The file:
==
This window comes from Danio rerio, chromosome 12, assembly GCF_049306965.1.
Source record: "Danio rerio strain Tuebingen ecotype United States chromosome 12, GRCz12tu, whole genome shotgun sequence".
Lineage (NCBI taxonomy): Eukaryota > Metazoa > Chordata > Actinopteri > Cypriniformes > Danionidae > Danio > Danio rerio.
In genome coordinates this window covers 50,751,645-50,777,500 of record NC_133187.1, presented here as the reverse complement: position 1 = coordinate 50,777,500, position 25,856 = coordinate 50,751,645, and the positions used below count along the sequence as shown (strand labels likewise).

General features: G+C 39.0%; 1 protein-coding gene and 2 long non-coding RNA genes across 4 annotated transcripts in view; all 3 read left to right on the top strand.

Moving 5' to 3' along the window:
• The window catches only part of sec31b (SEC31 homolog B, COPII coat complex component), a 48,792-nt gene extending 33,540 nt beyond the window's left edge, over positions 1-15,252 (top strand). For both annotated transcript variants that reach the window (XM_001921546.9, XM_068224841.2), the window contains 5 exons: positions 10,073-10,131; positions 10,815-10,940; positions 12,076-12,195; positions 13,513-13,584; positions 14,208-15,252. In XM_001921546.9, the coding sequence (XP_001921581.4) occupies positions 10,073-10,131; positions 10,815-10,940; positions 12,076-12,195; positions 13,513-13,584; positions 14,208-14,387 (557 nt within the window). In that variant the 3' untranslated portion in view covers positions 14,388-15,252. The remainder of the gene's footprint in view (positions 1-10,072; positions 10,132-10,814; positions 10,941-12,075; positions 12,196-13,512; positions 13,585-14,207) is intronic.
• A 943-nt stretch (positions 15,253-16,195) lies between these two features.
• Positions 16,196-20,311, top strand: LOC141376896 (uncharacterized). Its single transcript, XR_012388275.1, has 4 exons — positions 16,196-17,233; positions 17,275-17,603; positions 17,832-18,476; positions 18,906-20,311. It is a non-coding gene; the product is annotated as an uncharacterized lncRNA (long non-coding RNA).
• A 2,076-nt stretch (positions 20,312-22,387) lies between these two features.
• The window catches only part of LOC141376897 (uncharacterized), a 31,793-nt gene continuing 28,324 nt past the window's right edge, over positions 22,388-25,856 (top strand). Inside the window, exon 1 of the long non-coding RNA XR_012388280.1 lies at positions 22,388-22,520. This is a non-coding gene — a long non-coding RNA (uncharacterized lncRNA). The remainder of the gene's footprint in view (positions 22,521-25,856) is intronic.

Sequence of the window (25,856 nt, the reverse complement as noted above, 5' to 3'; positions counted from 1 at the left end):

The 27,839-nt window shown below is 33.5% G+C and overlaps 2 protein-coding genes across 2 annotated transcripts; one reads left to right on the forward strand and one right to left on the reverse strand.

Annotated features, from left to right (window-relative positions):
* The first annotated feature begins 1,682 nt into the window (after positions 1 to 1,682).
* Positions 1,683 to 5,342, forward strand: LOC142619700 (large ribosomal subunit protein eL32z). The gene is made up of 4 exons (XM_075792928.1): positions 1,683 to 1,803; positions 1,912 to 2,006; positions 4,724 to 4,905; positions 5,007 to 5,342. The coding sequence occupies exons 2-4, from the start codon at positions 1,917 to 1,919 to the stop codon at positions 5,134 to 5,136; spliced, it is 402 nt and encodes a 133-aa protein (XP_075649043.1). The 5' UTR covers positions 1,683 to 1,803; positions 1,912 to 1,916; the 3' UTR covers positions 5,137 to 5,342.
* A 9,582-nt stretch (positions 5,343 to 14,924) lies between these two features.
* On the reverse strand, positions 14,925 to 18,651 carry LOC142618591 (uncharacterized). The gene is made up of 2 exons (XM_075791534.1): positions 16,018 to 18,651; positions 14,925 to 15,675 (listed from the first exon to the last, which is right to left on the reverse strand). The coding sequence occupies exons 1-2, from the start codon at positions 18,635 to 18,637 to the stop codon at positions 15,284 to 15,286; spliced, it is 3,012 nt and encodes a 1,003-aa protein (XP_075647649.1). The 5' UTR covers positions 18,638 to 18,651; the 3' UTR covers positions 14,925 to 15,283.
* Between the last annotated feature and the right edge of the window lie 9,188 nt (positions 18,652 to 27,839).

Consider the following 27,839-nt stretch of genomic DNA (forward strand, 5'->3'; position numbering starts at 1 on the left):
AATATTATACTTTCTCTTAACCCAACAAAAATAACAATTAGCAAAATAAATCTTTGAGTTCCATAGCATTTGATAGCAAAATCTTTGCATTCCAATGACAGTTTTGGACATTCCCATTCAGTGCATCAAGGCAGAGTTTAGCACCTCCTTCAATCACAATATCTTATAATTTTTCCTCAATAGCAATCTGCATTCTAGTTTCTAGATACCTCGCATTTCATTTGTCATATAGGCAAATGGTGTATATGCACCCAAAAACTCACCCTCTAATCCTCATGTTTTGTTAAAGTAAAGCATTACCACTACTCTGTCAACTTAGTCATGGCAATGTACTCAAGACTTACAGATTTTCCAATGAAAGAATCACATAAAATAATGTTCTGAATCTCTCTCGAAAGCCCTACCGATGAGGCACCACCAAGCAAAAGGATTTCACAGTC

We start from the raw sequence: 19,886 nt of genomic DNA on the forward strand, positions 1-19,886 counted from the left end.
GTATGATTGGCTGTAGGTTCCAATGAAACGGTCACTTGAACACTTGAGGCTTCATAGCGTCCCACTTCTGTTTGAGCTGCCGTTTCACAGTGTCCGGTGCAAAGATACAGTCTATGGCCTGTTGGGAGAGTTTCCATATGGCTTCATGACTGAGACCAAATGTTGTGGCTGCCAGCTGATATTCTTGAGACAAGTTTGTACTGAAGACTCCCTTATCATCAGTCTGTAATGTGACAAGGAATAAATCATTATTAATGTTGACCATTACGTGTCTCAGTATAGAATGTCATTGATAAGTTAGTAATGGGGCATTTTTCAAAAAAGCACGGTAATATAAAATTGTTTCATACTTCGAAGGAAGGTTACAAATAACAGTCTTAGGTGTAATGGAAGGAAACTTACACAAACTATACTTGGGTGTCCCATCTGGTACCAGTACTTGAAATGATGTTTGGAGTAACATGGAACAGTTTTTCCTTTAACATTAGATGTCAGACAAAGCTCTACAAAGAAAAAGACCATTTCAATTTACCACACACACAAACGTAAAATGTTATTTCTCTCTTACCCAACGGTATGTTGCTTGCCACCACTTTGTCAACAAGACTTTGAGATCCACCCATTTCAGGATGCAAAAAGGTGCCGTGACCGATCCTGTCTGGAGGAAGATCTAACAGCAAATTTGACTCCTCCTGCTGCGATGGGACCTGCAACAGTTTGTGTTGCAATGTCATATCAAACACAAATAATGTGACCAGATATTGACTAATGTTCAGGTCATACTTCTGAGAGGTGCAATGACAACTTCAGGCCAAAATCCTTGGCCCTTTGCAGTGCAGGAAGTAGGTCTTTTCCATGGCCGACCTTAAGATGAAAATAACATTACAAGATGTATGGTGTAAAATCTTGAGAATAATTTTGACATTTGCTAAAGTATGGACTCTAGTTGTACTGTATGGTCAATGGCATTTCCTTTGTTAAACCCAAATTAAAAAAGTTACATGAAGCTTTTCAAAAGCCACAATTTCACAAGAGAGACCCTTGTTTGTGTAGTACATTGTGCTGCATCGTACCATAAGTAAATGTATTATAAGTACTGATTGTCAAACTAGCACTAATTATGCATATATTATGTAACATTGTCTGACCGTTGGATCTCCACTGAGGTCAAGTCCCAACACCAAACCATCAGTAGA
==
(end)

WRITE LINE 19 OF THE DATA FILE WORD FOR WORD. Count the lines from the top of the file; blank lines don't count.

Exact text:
* Between the last annotated feature and the right edge of the window lie 9,188 nt (positions 18,652 to 27,839).